Asia + Future Tech ÷ Star Crossed Lovers – War Conspiracy = Rebel Seoul

As a total fangirl of Korean dramas I was soooooo excited to read about this premise. Set in a future war torn Korea, where your battle prowess determines your status. We have super soldiers and war mechs too! With the scarcity of Korean protagonists and worlds I had high hopes for Rebel Seoul. (Even though I was underwhelmed by this lackluster cover design.)

Did Rebel Seoul live up to this Fangirl’s expectations!

I enjoy dystopian worlds but I’m not a huge fan of the big robot war machines. I don’t hate mechs but I’m not looking for stories about them either… Yet the end was everything with God Machines that I could have wanted. Okay I can’t hold it in any longer… I loved this book. I needed a Korean world and the future one in Rebel Seoul did not disappoint me!!

Korean culture was front and center.

Jaewon is a student at a war academy, after a rough childhood, who explains in a very engaging way the world in which he finds himself. What is now Korea has been embroiled in wars for many years now… and they are still fighting. The modern day class system is still present in the future but is all about where you fit in the war… the Old Seoul residents are the foot soldiers and cannon fodder while the Neo Seoul residents are the creme de la creme veterans and their families. Even the focus on family and a man’s relationship with his father is explored at length and is soooooo Korean.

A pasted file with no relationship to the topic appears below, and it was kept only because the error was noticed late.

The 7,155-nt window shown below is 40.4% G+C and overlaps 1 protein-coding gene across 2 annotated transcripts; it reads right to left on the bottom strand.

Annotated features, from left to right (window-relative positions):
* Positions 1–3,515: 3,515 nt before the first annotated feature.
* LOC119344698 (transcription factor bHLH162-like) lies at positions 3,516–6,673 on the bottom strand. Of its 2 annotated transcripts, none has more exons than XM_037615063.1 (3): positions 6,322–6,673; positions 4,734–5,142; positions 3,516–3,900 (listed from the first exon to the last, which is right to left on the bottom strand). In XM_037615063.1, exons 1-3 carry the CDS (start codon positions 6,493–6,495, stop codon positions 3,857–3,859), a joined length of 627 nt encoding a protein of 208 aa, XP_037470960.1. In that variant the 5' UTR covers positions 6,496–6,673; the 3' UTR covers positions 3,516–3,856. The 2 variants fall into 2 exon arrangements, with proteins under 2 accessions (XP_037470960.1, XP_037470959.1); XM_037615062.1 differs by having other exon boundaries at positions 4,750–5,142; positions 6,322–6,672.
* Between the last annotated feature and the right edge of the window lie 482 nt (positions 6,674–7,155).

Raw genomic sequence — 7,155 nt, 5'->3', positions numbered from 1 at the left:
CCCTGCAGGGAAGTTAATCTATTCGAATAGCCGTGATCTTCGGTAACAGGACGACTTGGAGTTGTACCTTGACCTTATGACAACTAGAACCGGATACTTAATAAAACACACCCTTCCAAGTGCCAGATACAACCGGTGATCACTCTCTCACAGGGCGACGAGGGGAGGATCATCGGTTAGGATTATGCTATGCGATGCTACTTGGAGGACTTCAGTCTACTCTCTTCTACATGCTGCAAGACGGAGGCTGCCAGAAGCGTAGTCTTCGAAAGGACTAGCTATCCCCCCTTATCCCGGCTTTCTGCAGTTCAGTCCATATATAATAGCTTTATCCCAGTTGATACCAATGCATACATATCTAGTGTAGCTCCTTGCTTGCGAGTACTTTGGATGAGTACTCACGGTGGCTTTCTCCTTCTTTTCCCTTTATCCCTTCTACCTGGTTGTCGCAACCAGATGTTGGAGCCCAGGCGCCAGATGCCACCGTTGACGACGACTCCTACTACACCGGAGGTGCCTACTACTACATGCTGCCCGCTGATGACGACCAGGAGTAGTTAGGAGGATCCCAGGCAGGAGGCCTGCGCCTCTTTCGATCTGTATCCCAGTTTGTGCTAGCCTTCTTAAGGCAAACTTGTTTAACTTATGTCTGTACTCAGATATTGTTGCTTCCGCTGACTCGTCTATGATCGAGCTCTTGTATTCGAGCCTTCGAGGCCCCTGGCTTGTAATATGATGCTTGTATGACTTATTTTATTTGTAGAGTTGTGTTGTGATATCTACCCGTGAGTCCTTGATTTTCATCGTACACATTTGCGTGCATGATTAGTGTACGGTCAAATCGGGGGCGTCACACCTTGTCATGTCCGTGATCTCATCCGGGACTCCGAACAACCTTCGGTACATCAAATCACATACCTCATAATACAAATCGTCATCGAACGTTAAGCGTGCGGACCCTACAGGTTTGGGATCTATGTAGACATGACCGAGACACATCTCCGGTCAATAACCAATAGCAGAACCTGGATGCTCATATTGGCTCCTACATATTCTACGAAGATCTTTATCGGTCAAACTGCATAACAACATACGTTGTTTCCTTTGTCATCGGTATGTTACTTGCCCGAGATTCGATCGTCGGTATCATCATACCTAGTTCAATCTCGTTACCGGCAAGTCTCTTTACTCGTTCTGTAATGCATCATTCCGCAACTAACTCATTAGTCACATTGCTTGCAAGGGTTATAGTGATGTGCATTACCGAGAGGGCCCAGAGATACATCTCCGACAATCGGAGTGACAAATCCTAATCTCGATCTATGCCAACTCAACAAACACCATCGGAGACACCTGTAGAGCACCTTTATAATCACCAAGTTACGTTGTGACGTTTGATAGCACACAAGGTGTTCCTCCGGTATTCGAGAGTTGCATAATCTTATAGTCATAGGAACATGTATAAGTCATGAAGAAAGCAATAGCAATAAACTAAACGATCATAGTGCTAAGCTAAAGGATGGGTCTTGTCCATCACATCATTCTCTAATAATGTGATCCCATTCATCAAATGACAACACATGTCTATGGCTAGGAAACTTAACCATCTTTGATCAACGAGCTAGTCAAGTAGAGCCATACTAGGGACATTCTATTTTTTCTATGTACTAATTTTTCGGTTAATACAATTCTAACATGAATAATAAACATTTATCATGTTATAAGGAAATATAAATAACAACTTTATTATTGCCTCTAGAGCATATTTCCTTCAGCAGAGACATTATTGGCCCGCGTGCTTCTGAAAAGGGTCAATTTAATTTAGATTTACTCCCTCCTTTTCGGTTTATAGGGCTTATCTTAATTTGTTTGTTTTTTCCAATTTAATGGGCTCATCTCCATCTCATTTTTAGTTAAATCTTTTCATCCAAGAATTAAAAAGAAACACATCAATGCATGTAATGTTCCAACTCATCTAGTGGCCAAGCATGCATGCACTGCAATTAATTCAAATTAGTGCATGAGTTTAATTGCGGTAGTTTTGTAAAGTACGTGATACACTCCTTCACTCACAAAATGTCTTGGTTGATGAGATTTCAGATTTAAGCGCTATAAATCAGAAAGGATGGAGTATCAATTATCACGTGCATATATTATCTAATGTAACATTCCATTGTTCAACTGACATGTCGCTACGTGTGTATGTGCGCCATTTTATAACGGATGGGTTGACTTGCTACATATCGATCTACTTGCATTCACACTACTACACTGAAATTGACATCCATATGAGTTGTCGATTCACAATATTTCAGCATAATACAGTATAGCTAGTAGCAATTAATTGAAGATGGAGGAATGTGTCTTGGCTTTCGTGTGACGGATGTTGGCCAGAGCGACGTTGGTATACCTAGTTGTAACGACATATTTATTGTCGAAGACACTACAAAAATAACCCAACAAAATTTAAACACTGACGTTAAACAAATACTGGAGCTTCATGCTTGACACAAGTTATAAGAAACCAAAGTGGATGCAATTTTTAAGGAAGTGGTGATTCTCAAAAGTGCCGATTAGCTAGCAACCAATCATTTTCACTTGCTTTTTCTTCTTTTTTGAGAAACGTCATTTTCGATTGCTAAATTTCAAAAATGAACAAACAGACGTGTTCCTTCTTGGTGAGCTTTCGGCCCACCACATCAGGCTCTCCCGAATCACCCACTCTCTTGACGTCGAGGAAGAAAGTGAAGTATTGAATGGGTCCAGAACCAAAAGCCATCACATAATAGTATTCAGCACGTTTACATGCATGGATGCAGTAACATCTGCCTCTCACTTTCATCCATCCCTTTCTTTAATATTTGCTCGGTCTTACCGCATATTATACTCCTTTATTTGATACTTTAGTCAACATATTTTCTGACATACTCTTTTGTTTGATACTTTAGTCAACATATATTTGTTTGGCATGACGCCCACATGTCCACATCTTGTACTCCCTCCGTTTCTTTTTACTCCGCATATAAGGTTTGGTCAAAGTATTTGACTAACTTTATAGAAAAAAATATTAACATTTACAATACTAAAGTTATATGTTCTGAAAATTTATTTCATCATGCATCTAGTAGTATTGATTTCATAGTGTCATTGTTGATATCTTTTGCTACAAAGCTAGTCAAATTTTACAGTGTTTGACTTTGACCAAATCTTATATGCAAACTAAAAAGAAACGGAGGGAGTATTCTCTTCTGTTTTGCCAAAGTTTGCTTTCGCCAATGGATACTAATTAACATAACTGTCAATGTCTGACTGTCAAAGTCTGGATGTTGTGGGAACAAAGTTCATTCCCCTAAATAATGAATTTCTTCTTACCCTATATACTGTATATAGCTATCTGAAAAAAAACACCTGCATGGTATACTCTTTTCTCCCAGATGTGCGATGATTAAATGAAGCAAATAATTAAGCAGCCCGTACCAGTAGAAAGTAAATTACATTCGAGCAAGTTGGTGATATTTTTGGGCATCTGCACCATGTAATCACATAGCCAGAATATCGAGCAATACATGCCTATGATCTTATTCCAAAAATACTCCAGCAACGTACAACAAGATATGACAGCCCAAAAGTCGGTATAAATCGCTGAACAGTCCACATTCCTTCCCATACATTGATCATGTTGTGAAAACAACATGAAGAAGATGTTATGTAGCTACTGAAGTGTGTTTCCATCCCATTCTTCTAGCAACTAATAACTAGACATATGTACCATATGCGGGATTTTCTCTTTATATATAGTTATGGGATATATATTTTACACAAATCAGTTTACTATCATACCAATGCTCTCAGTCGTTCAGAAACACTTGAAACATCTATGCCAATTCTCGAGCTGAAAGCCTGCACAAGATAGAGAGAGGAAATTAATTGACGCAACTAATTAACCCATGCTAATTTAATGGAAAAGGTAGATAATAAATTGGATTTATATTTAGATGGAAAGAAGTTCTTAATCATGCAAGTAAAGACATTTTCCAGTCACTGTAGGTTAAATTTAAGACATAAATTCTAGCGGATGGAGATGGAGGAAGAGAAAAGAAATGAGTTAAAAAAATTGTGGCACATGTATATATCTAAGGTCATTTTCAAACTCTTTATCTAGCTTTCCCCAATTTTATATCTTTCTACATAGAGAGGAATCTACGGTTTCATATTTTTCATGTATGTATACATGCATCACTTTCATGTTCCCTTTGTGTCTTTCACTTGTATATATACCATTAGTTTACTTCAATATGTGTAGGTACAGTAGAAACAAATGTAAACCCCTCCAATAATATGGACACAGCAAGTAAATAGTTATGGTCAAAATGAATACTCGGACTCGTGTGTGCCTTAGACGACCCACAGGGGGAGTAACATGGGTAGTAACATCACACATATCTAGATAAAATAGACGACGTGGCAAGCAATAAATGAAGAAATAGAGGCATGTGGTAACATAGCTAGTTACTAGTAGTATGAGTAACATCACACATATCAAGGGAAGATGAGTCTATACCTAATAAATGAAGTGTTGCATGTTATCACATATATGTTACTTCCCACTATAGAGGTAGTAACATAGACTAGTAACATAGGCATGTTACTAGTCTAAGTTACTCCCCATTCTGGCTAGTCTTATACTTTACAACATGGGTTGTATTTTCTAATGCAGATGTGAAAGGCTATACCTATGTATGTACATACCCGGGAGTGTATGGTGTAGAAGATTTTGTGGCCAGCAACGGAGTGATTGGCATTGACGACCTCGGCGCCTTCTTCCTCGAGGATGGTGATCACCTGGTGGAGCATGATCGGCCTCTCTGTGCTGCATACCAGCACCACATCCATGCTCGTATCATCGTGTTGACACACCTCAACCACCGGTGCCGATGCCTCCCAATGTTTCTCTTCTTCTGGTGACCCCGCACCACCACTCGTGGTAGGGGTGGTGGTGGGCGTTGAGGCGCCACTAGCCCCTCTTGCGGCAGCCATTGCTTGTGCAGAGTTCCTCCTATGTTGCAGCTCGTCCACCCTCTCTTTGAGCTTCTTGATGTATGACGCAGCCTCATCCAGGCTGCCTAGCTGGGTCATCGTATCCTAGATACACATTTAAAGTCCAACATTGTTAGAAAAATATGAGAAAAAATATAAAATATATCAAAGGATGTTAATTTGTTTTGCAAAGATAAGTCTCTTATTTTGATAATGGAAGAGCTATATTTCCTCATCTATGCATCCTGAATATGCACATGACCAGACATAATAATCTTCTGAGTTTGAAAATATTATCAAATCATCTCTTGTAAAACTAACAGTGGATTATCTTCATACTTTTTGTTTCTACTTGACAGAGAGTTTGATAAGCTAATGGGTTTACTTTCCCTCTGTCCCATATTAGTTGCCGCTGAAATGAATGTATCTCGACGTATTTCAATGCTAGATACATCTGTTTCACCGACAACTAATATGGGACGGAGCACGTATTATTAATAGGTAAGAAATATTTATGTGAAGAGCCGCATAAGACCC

It’s not all info dumped in the beginning either but is layered well amongst Jaewon’s everyday movements. I think the world came alive so well for me because we got to see what Jaewon explained when he was in situations where explanation was needed. It made the information he shared very natural to the situation. I didn’t feel like the author was preparing me for things that would be used later rather I felt Jaewon was my guide in this new and unknown world.

I felt like I was in a future Seoul.

The use of native Korean words that the reader could learn easily due to the way they were used really added the flavor of Seoul. And the advanced society was very developed but not in an in your face sort of way. Again whatever Jaewon interacted with we got the lowdown on, from his floating phone, to the simulation capsules, to the grid (i.e. tech streets of Neo Seoul) to the God Machines and the science of enhancement. It’s not just the tech that was cool either, all the little Korean references like the notable pop star, the street stands, the director’s tech savvy mansion and differences between Old and Neo Seoul. I didn’t feel anything was off or didn’t make sense. It all worked and felt genuine.